So it’s the first of December, and Starbucks have officially deemed it Christmas, so therefore it is. Around late November, when Twiggy’s face starts cropping up on TV an alarming amount, I get that lurching feeling in the pit of my stomach of being completely and utterly torn. On the one hand, I bloody love Reindeer jumpers and the unprecedented use of spices in everything, being able to have brandy cream at every meal by saying you’ll save on heating with an extra layer of fat and getting drunk at previously socially unacceptable hours through the use of the word merry. What’s not to love about a season in which pudding becomes alcoholic (christmas pudding, brandy snaps) and alcohol becomes pudding (mulled wine, eggnog). A season in which we buy lavish gifts for other people and Sainsburys Basics Baked Beans for ourselves, where we wear lingerie so bloody impractical you might as well use a colander as a bra. On the other hand, I don’t know if I actually enjoy Christmas time. I’m almost 21. I should know how I feel about it – so, why, every year do I find myself on the 25th of December, a mince pie in one hand, kosher chicken in the other, Christmas cheer in my heart and cynicism on my lips? It’s because I’m fucking confused.
But, of course, confusion would characterize Christmas for me. As a devout Jew (that sounds wrong) and a Chanukah-lover (despite the year my mum got my mum a pencil case for the first night and 7 pencils for the next…) it’s something I’ve always looked from a distance, which I can always peer in on, but never quite experience first hand. It’s a bit like looking at a postcard of the Maldives when you’ve only ever been to the Costa Del Sol. And, of course, as is our natural response to something we don’t understand, we pick holes in it, we become sarcastic and jaded: I’ll rant about how Christmas places such a premium of materialism and consumerism, about how false and dated Christmas adverts are (token mixed race person, check, token blonde child, check) and that how irritating it is that people are so full of that goodwill and seasons greetings bullshit when they spend the rest of the year taking your seat on the tube and eating cheese and onion crisps in public. In short, Scrooge ain’t got nothing on me.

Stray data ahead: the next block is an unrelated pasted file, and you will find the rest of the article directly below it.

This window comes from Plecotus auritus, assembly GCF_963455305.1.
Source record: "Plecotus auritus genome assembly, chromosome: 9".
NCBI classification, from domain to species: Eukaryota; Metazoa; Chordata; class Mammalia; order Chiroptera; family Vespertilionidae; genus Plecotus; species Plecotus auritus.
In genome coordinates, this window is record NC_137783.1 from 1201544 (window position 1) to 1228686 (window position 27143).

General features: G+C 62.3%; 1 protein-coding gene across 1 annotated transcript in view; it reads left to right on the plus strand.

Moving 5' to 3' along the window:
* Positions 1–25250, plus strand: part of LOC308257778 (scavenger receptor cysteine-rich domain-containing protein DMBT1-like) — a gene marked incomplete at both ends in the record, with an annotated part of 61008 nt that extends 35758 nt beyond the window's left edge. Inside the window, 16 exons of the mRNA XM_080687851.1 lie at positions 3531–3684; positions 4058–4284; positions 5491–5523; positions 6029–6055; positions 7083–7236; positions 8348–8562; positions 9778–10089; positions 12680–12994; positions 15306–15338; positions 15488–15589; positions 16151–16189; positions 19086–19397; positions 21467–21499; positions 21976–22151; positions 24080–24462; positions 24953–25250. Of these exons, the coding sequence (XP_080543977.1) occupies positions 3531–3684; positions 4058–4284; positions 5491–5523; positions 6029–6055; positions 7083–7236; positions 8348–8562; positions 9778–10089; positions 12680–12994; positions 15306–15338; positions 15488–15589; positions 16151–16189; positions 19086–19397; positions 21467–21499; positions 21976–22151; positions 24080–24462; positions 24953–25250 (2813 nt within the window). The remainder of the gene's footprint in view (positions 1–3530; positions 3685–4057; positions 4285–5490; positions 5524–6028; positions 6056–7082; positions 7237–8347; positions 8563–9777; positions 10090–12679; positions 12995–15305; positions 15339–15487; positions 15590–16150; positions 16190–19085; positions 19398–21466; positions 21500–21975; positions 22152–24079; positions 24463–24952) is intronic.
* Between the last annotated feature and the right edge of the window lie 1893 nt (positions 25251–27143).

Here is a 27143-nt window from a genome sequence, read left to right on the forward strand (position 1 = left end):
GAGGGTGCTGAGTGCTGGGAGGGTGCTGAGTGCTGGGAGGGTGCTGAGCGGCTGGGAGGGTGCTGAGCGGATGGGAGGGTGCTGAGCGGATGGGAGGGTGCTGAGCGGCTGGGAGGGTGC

But do I think there is something innately confusing about Christmas. Because, well, it’s got so little to do with religion or Jesus anymore, it might as well be called Purchasemas. If we look at the laws that have been passed year to year, from silencing carol singers to enforcing the phrase ‘seasons greetings’ over ‘merry Christmas’, it has become an increasingly secular, politically-correct and self-aware time. I don’t mind a bit of secular celebration but then what’s it all worth? That said, what’s anything worth anymore? Halloween is a chance to get slutty, Thanksgiving to dress up in a turkey costume, Easter to eat chocolate and Bonfire night to break your teeth on sickly apples. In fact, holidays are daft. And that’s why we love them so much – because we Brits are nothing if not completely daft. So that’s why I propose we forget all the religious bullshit and celebrate what we try have in front of us: family, friends and a license to mull. It doesn’t matter that I don’t quite get Christmas, or you’re never really sure how many nights Chanukah goes on for, the idea behind them in the same – people coming together, to get a bit pissed and forget all the bleakness that the Daily Mail throws down our throats day in, day out. Merry Christmukah one and all!
(p.s. hands off my brandy cream)